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Galloway: Re-open Abu Ghraib investigation


[Of course, Abu Ghraib is the story WaPo's editors should be assigning to Pincus. But n-o-o-o-o-o...]

McClatchy's Joe Galloway:

We were reminded again this week that in this administration, no good deed goes unpunished, and that no scandal is so great that it can’t be hidden until it’s forgotten.

The sad spectacle that transpired inside the crumbling walls of Abu Ghraib prison in Iraq came roaring back to life with Seymour Hersh’s on-target article in The New Yorker magazine telling the story of an honest general who investigated and reported on events that shocked the world.

Funny thing, isn't it? The story that "roared back to life" is dead again, killed by another missing white woman and forty year old dirty laundry. (Sure, laundry with forty years of fermentation to it stinks, but today's stinks worse, and it's got that fresh stink to it.)

Maj. Gen. Anthony Taguba, U.S. Army retired, was an accidental choice to conduct one of 17 Pentagon investigations of the prisoner abuses at Abu Ghraib. He was grabbed because he wore two stars, and they needed someone of that rank to probe a case that involved a one-star general.

The trouble was that Tony Taguba was honest and thorough and reported in detail, early and often, to his superiors on the evidence he was uncovering - film and photos of abuses far worse than those the public saw. There was sexual abuse of female prisoners by their American military guards and forced sex acts between a father and his young son.

Nice work from the "family values" crowd!

So, why no accountability?

[Taguba] wasn't authorized to investigate any higher up the chain of command than the hapless Brig. Gen. Janis Karpinski [of the National Guard], and so he didn't.

And how did the people who should be held accountable behave? Well, they're Republicans operatives and they work in the Bush regime, so we know the answer already: They got all the information through backchannels, designed the coverup, and deepsixed everything:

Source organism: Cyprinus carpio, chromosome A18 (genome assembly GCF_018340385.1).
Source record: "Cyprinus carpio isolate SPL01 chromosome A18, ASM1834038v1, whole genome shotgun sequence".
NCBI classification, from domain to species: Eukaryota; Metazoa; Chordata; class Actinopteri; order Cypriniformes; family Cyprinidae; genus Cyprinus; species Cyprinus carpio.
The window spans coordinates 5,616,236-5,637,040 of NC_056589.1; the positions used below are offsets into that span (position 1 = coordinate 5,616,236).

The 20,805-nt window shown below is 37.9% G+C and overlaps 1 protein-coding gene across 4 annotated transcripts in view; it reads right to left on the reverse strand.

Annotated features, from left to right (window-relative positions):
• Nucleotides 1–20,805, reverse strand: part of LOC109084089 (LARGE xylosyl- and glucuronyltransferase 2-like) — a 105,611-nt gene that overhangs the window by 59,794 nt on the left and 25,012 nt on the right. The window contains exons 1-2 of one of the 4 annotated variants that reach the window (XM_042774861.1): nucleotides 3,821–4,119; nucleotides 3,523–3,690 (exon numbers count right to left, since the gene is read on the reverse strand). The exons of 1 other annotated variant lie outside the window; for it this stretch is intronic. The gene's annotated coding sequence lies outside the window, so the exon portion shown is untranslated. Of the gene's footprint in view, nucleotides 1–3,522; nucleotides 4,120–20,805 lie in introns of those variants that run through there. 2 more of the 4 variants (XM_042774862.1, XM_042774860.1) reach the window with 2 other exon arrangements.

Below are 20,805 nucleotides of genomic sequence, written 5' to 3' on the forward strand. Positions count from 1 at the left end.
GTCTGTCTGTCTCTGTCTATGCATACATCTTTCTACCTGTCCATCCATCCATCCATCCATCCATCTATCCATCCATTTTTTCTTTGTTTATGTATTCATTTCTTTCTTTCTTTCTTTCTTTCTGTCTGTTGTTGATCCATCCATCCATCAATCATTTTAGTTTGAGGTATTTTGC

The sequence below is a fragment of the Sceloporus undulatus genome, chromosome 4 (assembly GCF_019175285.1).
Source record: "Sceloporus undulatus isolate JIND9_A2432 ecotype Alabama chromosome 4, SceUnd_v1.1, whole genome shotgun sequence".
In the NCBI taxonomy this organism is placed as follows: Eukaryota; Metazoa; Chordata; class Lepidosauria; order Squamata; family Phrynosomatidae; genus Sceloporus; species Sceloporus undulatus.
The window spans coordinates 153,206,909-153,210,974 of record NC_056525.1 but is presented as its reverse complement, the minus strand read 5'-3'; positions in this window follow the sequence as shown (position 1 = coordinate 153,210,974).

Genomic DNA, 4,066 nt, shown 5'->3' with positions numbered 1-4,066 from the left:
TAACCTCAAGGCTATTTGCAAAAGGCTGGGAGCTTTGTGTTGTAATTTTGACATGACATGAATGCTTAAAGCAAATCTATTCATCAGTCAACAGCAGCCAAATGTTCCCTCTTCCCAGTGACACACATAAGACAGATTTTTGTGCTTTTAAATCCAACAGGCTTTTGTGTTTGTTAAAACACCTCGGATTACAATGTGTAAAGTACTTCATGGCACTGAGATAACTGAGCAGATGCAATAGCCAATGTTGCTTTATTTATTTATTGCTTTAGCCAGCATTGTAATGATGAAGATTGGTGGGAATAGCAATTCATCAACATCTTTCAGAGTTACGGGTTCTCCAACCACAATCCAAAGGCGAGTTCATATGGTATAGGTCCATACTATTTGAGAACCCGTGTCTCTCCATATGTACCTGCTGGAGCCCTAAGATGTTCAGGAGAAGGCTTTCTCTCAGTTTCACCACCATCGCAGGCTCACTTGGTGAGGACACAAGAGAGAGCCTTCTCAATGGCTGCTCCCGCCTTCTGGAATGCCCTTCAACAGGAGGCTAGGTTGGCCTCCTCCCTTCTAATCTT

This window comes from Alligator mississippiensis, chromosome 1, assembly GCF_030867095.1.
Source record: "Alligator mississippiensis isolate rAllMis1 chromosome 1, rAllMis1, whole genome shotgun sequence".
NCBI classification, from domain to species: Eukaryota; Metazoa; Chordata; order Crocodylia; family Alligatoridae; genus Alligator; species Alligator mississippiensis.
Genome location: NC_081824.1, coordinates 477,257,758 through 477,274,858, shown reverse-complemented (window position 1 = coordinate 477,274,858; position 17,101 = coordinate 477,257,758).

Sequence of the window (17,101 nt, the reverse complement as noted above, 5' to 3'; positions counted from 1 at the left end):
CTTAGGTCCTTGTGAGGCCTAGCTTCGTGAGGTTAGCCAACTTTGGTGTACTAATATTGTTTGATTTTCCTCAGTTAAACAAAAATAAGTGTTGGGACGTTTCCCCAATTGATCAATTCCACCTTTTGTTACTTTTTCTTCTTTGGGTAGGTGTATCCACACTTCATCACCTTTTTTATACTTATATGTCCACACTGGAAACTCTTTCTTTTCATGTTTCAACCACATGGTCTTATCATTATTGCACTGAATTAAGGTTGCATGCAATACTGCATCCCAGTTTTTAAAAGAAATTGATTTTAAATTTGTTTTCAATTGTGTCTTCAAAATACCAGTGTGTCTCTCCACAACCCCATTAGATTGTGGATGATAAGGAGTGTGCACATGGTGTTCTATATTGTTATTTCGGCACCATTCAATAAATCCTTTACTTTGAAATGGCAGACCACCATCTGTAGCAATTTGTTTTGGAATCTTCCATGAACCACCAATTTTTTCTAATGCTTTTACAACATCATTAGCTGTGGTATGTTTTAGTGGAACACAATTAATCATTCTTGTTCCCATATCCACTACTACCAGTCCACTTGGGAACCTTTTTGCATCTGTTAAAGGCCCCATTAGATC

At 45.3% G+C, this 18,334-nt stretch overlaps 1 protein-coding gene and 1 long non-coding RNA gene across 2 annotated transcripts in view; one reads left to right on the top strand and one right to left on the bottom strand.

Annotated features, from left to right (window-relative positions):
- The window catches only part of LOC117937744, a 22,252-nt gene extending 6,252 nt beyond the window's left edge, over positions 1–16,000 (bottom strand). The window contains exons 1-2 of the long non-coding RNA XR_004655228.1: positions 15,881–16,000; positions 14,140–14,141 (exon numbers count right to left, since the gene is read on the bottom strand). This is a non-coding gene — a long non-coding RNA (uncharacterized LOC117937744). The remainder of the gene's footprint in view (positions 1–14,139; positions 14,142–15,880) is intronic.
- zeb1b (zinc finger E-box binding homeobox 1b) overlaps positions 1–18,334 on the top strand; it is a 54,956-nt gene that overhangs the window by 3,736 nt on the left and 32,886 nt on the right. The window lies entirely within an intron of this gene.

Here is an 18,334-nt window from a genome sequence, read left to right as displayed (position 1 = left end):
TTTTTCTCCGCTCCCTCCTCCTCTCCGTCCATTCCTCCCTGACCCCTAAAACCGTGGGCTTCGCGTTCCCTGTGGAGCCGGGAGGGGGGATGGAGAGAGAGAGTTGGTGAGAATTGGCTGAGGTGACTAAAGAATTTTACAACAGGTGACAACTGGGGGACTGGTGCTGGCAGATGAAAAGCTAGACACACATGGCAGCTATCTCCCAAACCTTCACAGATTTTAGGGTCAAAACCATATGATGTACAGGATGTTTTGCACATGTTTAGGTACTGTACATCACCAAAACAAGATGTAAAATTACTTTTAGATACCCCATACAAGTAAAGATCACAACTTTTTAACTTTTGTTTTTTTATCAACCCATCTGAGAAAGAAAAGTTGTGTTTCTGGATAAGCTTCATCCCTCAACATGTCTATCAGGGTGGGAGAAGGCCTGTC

Both President George W. Bush and Defense Secretary Donald H. Rumsfeld went on record declaring that the first they knew of the Abu Ghraib scandal was when they saw the less-offensive photographs in the media.

If you believe that, I’ve got some oceanfront property in Arizona that I'd like to sell you.

Within 48 hours of the photographs first coming to the notice of the high command in Baghdad, the back channel was rippling with e-mails [Hmmm... I wonder where those emails are...] detailing the terrible scandal that had befallen the American military and its civilian bosses.

And then they concocted the "bad apples" theory to get themselves off the hook and pin the blame on some fall guys:

The president and the secretary of defense expressed their shock and surprise that a few rogue reserve military police soldiers - a few "bad apples" - had treated prisoners in their charge so badly.

That when it was obvious that President Bush and his White House counsel Alberto Gonzales had done everything they could to unleash military and CIA interrogators from the constraints of the Geneva Convention and common human decency.

There are those who know that Rumsfeld himself ordered Maj. Gen. Geoff Miller, who ran things at the detention center at Guantanamo, Cuba, to take a "tiger team" of specialists in rough interrogation techniques to Abu Ghraib in the summer of 2003 and share their knowledge.

A dozen people in the chain of command were reprimanded or, in the case of Gen. Karpinski, reduced in rank. Half a dozen enlisted reserve MP’s were court-martialed and given prison sentences for their actions.

Mission accomplished!

And note well that every General now in Iraq watched what happened to Taguba carefully, including Odierno and Petraeus--sounds like "Betray us," doens't it--and they all know that if they cross Bush, their careers are in the toilet. (And you can believe that with these guys, money is the only concern, since all the honorable generals have already been fired or resigned.)

The examples made of Army Chief of Staff Gen. Eric K. Shinseki and Gen. Taguba weren't lost on military commanders in the field or at home: If you dare speak truth to power in this administration, your career is toast, and any hopes you have of landing a cushy job in one of the defense industry behemoths are finished.

Fortunately, we now have a Democratic Congress that will hold the Bush regime accountable for turning us into a nation of torturers!

It’s long past time for Congress to reopen the matter of who's really responsible for Abu Ghraib and let the chips fall where they may - even if that means they pile up around the retirement home of a former secretary of defense or the gates of the White House itself.

Let’s begin right here by serving subpoenas on all the rats that are lining up to skitter down the hawsers of a sinking ship, and getting to the TOP of all the sorry scandals of this administration, one by one.

Oh, wait.... You mean that hasn't happened?

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Congressional hearings today, war crimes tribunals tomorrow.

Roger Waters needs to update his great song about the old folks home for world leaders featuring Maggie Thatcher and Ronald Reagan.